I got my first cell phone in the summer of 1997. At the time, I was one of the few who had one. Everybody, back then, had land lines. In fact, you weren’t even allowed to list a cell number as a contact on official documents or applications. The thinking went, if you didn’t have a land line you were either homeless or somehow deranged.
So, I’m not being Luddite here. Truth is, as far back as the mid-1980s, when I was starting out in the freelance writing racket I had the idea that there should be a teensy, battery-powered telephone that one could carry around at all times. See, I couldn’t stand the idea of sitting home all day long waiting for sources or editors to call me back. I wanted to be out and about and still able to catch important calls. I imagined that teensy phone to be something I could fit in my shirt pocket as I strolled down North Michigan Avenue, outside the Wrigley Building, on a sunny spring day.
I don’t need to tell you that my mid-’80s musing has become an early ’20s reality. Today, I know few people who still have land lines, mainly those who, shall we say, are d’un certain âge. Again, I’m not Ludd-y. Rather, I’ve been a seer, at least as far as mobile phone tech goes.
All this is preamble to an anecdote. I was bartending at Club Lago, working the lunch shift, in…, oh, I’d say the spring of 2002. The joint was packed, as always. I, of course, was behind the bar and Giancarlo, who with his brother Guido ran the place, was greeting customers at the door and seating them.
Giancarlo was always the most voluble character in any room, especially when the room was his own, literally. He had a wisecrack, a compliment, a philosophical observation for everyone who’d come in the door of his restaurant. This day, three guys, businessmen, judging by their dark suits and purposeful strides, entered Club Lago in a single file. Giancarlo asked, “How many?”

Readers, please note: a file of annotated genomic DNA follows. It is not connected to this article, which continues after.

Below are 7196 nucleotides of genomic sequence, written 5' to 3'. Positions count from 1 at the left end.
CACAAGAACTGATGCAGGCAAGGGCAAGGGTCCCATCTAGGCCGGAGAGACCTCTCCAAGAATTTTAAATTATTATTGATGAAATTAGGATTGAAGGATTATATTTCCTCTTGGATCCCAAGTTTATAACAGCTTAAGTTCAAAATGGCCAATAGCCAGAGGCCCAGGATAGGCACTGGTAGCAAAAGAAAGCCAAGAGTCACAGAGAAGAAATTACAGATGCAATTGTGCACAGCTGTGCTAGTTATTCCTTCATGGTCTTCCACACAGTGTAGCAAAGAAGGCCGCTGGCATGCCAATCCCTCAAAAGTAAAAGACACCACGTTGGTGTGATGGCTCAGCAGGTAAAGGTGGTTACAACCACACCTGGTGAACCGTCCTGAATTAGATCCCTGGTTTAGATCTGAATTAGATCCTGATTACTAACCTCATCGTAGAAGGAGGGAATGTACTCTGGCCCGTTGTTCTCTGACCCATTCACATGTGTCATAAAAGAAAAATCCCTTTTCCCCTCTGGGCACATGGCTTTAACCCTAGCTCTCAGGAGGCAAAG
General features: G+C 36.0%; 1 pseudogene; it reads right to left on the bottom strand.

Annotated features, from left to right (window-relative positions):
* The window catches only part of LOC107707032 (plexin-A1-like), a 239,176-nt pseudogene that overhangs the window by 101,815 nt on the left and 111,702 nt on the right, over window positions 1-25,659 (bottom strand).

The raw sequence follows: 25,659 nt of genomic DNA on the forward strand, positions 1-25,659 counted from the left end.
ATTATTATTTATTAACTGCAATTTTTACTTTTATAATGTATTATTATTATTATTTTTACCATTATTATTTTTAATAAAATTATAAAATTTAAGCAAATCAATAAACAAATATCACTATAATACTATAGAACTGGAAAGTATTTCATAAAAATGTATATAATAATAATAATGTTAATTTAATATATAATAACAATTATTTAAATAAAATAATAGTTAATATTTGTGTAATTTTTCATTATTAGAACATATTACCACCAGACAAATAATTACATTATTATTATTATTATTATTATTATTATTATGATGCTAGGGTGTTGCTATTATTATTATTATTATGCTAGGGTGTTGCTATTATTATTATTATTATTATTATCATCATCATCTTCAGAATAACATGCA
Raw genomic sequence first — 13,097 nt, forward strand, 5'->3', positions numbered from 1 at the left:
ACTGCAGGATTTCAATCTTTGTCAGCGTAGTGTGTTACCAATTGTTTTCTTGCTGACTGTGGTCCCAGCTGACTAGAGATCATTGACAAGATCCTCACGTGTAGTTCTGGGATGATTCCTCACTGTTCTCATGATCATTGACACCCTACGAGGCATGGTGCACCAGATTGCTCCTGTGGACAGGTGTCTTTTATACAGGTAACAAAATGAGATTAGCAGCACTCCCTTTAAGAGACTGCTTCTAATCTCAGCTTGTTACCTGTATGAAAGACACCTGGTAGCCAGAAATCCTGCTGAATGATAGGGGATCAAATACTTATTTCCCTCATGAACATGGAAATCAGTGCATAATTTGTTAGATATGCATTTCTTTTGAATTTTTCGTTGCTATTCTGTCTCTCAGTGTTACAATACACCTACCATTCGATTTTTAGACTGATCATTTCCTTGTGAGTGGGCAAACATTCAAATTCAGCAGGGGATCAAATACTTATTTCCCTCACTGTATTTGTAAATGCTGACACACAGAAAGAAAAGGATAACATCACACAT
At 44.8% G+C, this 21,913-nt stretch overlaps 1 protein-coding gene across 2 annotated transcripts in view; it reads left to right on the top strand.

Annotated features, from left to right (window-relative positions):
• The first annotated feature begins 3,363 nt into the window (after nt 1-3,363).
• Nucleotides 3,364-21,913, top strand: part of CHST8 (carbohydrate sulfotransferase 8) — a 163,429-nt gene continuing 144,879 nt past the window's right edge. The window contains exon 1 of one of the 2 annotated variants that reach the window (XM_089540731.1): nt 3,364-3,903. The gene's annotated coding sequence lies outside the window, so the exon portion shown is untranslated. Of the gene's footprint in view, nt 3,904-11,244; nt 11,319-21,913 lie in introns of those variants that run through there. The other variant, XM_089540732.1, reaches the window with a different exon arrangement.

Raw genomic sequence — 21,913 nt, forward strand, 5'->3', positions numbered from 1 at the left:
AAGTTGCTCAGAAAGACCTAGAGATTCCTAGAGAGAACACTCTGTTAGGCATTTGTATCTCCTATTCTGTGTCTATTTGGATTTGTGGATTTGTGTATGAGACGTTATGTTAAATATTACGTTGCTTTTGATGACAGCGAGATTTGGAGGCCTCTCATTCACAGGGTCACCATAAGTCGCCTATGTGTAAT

The first held up three fingers. He couldn’t talk, as he had a cell phone pressed to his ear. So did the guy behind him as well as the one behind him. Giancarlo planted his feet and put his hands on his hips. “Why,” he asked, almost dumbfounded, “are you guys together?”
Two of the three laughed. The two put their phones in their pockets. The third guy kept rambling into his device, his business clearly either that of a world renowned neurosurgeon advising another such practitioner, wrist deep in gray matter, in the nuances of microsurgery. Either that or he was a member of the US Air Force’s emergency response team and he was giving orders to a B-52 wing to cool its heels at its fail-safe point before turning it loose to incinerate a half dozen Russian cities. He hadn’t the time nor the inclination for laughter.
Anyway, I tell this story because I laughed deeply at the time and it endeared Giancarlo to me more than ever. Why, indeed were the three guys together, going out to lunch, if all they were going to be doing was yapping on the phone to three different people? It was ridiculous, right?
Only it’s de rigueur in the year 2022.
And, yeah, I’m old. But I swear to you, I’m not a Luddite. Not much, anyway.